During an acupuncture treatment, you will lie on a padded table while sterile, single-use needles are inserted into the body at specific acupuncture points, which primarily are at major neurovascular bundles. At our center in Campbell, our acupuncture treatment plans are specifically designed for the individual and their unique set of complaints and health history. We will explain your personalized program and what treatment is recommended before beginning any treatment. Acute or temporary illness may require only a few treatments, while chronic conditions may require several regularly scheduled treatments over several months.
Yang, M., Yu, Z., Chen, X., Guo, Z., Deng, S., Chen, L., Wu, Q., & Liang, F. (2018). Active Acupoints Differ from Inactive Acupoints in Modulating Key Plasmatic Metabolites of Hypertension: A Targeted Metabolomics Study. Scientific Reports, 8(1), 17824. https://doi.org/10.1038/s41598-018-36199-1
What will I feel? Does it hurt?
Rarely does acupuncture cause significant and persistent pain, but one can expect to experience a variety of possible sensations including pressure, tingling, heaviness, fullness and/or aching. It also not uncommon to feel a slight pinch, sting, or burn upon the needle’s insertion but this should last only an instant and will not be felt as lasting pain. The difference in sensation is due to the types of nerve fibers stimulated by the needle - therapeutic needle stimulation feels more achy, dull, and/or numb.
Some patients experience a dull, achy or heavy sensation in certain points for longer periods of time following a strong treatment. This is generally nothing to be concerned about, a sign of a strong therapeutic response, and usually goes away within 24 - 48 hours. If you are uncomfortable or feel any severe, sharp, pricking pain, immediately tell the practitioner so they can adjust the needles or help determine what you might be experiencing.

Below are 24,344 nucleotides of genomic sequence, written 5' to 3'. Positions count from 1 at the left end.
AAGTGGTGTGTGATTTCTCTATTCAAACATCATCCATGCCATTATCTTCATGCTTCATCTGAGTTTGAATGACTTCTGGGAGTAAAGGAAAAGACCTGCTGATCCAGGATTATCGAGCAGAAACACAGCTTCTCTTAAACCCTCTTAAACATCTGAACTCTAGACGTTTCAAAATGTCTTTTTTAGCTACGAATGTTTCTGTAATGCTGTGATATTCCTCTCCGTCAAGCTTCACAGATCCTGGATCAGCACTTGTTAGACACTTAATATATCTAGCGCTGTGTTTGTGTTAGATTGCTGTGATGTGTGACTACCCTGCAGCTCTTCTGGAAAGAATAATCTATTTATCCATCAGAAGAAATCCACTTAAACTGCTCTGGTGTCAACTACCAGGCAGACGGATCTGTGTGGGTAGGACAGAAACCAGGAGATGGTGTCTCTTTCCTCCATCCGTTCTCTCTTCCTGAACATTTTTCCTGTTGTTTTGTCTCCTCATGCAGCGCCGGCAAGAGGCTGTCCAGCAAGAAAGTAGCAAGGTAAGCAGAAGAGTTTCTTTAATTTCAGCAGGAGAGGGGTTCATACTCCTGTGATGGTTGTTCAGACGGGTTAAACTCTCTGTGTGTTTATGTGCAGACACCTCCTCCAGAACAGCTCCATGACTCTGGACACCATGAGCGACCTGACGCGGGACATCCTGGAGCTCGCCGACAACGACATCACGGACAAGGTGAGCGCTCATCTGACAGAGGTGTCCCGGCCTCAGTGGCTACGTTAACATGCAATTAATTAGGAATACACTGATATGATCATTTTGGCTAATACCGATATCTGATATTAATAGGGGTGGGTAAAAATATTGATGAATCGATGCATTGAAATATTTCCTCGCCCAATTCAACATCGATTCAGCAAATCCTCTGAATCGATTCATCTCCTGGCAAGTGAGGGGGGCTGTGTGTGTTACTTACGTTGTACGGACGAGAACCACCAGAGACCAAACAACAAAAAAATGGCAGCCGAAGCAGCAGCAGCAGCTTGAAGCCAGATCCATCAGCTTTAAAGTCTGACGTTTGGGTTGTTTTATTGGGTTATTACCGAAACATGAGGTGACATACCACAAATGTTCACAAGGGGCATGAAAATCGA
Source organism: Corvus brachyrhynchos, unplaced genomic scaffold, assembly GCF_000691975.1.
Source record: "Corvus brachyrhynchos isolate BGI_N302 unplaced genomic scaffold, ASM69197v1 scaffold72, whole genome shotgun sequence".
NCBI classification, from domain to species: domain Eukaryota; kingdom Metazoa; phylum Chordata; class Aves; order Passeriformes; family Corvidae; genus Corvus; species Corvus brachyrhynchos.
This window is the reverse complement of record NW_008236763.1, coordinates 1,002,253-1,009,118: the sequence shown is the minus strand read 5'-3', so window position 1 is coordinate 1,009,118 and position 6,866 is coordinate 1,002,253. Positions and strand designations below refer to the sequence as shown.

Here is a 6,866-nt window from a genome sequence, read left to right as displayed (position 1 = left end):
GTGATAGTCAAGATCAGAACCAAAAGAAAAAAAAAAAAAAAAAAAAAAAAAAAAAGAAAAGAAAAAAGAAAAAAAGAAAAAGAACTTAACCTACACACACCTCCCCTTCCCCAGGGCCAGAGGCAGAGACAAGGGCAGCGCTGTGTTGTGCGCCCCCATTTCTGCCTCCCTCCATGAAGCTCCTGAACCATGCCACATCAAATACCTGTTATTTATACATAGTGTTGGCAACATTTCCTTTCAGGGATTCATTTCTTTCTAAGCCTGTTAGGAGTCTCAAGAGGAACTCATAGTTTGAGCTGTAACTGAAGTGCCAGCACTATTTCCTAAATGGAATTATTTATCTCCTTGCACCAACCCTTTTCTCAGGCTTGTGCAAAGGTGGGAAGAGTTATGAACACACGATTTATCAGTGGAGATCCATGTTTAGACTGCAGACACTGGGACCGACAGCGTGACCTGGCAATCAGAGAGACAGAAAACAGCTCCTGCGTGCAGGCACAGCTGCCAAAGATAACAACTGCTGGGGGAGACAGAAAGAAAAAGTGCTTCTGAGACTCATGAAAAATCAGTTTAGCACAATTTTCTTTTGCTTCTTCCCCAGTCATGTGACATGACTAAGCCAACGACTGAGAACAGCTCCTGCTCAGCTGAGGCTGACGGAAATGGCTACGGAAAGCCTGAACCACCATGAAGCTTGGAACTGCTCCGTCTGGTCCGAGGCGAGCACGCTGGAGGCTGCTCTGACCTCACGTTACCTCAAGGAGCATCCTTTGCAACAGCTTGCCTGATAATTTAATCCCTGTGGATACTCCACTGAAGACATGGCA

We also provide non-needle, low-level laser, a.k.a "cold-laser" or "laser acupuncture" for those who are unable to receive manual acupuncture. Ask us if laser acupuncture is effective for your complaint or condition.
Are there any conditions that are contraindicated for acupuncture?
Most conditions are safe and actually benefit from acupuncture's effects . To avoid any contraindication, be as upfront and informative as possible with your practitioner during the interview and examination portion of your visit.
Notify the practitioner if you are pregnant or attempting to become pregnant, as this will allow the practitioner to adjust their treatment methods. While most acupuncture points are safe during pregnancy, there are a handful of points that should be avoided. Knowing your intention to conceive allows your practitioner to support you in your journey.
Also be sure to inform your practitioner if you suffer from anemia, clotting disorders or other blood-related diseases. It is also important to inform your care provider of any medications you may be taking that might affect your blood, especially Coumadin/Warfarin-containing medications.
Are there other services you offer in addition to acupuncture?
In addition to acupuncture, Abundant Heaven also offers several other modalities and treatment approaches. This includes, but is not limited to, medical massage, Craniosacral therapy, herbal medicine, Gau Sha/myofascial scraping, cupping/myofascial decompression, infrared heat therapy, and electro-acupuncture. Each of these techniques has specific benefits and is offered when it is medically indicated.
If you would like to learn more about our treatment methods or to schedule an acupuncture session, give us a call today at 408-628-1888.